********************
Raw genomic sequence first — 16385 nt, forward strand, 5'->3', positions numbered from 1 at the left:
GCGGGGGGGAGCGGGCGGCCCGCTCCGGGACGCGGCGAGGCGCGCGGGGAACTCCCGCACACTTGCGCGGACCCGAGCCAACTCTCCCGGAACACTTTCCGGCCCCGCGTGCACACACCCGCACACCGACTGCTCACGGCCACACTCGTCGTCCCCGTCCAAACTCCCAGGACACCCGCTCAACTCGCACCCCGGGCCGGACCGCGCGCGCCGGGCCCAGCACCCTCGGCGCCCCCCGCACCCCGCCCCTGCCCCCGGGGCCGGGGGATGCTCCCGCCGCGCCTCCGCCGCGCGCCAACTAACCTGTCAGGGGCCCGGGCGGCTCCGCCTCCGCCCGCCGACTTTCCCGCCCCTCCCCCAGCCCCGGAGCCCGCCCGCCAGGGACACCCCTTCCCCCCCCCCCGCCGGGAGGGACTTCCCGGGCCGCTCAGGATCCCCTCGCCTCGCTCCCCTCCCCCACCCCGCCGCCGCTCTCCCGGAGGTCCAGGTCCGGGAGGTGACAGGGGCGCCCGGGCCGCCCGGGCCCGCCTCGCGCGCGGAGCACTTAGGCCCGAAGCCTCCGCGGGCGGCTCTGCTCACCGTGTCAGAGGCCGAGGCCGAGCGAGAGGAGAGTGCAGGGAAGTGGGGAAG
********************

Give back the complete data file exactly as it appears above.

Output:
Raw genomic sequence first — 16385 nt, forward strand, 5'->3', positions numbered from 1 at the left:
GCGGGGGGGAGCGGGCGGCCCGCTCCGGGACGCGGCGAGGCGCGCGGGGAACTCCCGCACACTTGCGCGGACCCGAGCCAACTCTCCCGGAACACTTTCCGGCCCCGCGTGCACACACCCGCACACCGACTGCTCACGGCCACACTCGTCGTCCCCGTCCAAACTCCCAGGACACCCGCTCAACTCGCACCCCGGGCCGGACCGCGCGCGCCGGGCCCAGCACCCTCGGCGCCCCCCGCACCCCGCCCCTGCCCCCGGGGCCGGGGGATGCTCCCGCCGCGCCTCCGCCGCGCGCCAACTAACCTGTCAGGGGCCCGGGCGGCTCCGCCTCCGCCCGCCGACTTTCCCGCCCCTCCCCCAGCCCCGGAGCCCGCCCGCCAGGGACACCCCTTCCCCCCCCCCCGCCGGGAGGGACTTCCCGGGCCGCTCAGGATCCCCTCGCCTCGCTCCCCTCCCCCACCCCGCCGCCGCTCTCCCGGAGGTCCAGGTCCGGGAGGTGACAGGGGCGCCCGGGCCGCCCGGGCCCGCCTCGCGCGCGGAGCACTTAGGCCCGAAGCCTCCGCGGGCGGCTCTGCTCACCGTGTCAGAGGCCGAGGCCGAGCGAGAGGAGAGTGCAGGGAAGTGGGGAAG